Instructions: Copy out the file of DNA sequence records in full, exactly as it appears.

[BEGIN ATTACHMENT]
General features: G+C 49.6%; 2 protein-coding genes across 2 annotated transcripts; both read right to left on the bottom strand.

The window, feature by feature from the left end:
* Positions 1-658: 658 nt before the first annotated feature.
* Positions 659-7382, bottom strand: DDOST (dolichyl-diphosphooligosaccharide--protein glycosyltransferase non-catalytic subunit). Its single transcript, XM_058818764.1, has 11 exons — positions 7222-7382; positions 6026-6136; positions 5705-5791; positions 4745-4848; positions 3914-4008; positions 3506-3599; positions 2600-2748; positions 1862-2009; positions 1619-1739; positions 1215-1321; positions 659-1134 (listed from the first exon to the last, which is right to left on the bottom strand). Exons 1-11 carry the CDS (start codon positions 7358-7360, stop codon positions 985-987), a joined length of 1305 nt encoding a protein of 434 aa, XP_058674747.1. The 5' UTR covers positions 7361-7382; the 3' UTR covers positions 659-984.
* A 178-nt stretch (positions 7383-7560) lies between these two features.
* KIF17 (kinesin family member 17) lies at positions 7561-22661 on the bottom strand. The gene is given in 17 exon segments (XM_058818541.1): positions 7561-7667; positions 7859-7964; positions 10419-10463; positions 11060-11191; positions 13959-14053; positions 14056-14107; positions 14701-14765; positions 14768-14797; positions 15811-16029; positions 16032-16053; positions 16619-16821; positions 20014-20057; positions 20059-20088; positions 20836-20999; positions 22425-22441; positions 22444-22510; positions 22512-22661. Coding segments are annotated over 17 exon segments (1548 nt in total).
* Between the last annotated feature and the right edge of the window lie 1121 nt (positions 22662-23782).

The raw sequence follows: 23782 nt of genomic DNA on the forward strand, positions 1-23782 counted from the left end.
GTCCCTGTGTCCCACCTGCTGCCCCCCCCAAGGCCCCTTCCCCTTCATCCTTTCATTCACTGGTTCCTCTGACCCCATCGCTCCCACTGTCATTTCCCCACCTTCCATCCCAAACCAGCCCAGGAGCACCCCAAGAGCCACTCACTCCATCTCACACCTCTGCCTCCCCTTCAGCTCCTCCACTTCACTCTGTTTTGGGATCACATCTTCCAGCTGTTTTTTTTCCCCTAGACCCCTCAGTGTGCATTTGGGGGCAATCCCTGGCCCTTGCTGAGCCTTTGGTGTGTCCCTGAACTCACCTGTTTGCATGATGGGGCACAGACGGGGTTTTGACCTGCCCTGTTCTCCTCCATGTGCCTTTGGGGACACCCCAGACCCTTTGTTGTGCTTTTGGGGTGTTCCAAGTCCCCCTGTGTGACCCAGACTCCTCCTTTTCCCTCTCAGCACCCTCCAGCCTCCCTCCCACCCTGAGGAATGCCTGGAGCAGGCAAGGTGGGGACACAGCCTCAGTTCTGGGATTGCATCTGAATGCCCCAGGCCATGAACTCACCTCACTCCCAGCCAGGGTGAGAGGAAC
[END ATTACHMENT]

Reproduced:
General features: G+C 49.6%; 2 protein-coding genes across 2 annotated transcripts; both read right to left on the bottom strand.

The window, feature by feature from the left end:
* Positions 1-658: 658 nt before the first annotated feature.
* Positions 659-7382, bottom strand: DDOST (dolichyl-diphosphooligosaccharide--protein glycosyltransferase non-catalytic subunit). Its single transcript, XM_058818764.1, has 11 exons — positions 7222-7382; positions 6026-6136; positions 5705-5791; positions 4745-4848; positions 3914-4008; positions 3506-3599; positions 2600-2748; positions 1862-2009; positions 1619-1739; positions 1215-1321; positions 659-1134 (listed from the first exon to the last, which is right to left on the bottom strand). Exons 1-11 carry the CDS (start codon positions 7358-7360, stop codon positions 985-987), a joined length of 1305 nt encoding a protein of 434 aa, XP_058674747.1. The 5' UTR covers positions 7361-7382; the 3' UTR covers positions 659-984.
* A 178-nt stretch (positions 7383-7560) lies between these two features.
* KIF17 (kinesin family member 17) lies at positions 7561-22661 on the bottom strand. The gene is given in 17 exon segments (XM_058818541.1): positions 7561-7667; positions 7859-7964; positions 10419-10463; positions 11060-11191; positions 13959-14053; positions 14056-14107; positions 14701-14765; positions 14768-14797; positions 15811-16029; positions 16032-16053; positions 16619-16821; positions 20014-20057; positions 20059-20088; positions 20836-20999; positions 22425-22441; positions 22444-22510; positions 22512-22661. Coding segments are annotated over 17 exon segments (1548 nt in total).
* Between the last annotated feature and the right edge of the window lie 1121 nt (positions 22662-23782).

The raw sequence follows: 23782 nt of genomic DNA on the forward strand, positions 1-23782 counted from the left end.
GTCCCTGTGTCCCACCTGCTGCCCCCCCCAAGGCCCCTTCCCCTTCATCCTTTCATTCACTGGTTCCTCTGACCCCATCGCTCCCACTGTCATTTCCCCACCTTCCATCCCAAACCAGCCCAGGAGCACCCCAAGAGCCACTCACTCCATCTCACACCTCTGCCTCCCCTTCAGCTCCTCCACTTCACTCTGTTTTGGGATCACATCTTCCAGCTGTTTTTTTTCCCCTAGACCCCTCAGTGTGCATTTGGGGGCAATCCCTGGCCCTTGCTGAGCCTTTGGTGTGTCCCTGAACTCACCTGTTTGCATGATGGGGCACAGACGGGGTTTTGACCTGCCCTGTTCTCCTCCATGTGCCTTTGGGGACACCCCAGACCCTTTGTTGTGCTTTTGGGGTGTTCCAAGTCCCCCTGTGTGACCCAGACTCCTCCTTTTCCCTCTCAGCACCCTCCAGCCTCCCTCCCACCCTGAGGAATGCCTGGAGCAGGCAAGGTGGGGACACAGCCTCAGTTCTGGGATTGCATCTGAATGCCCCAGGCCATGAACTCACCTCACTCCCAGCCAGGGTGAGAGGAAC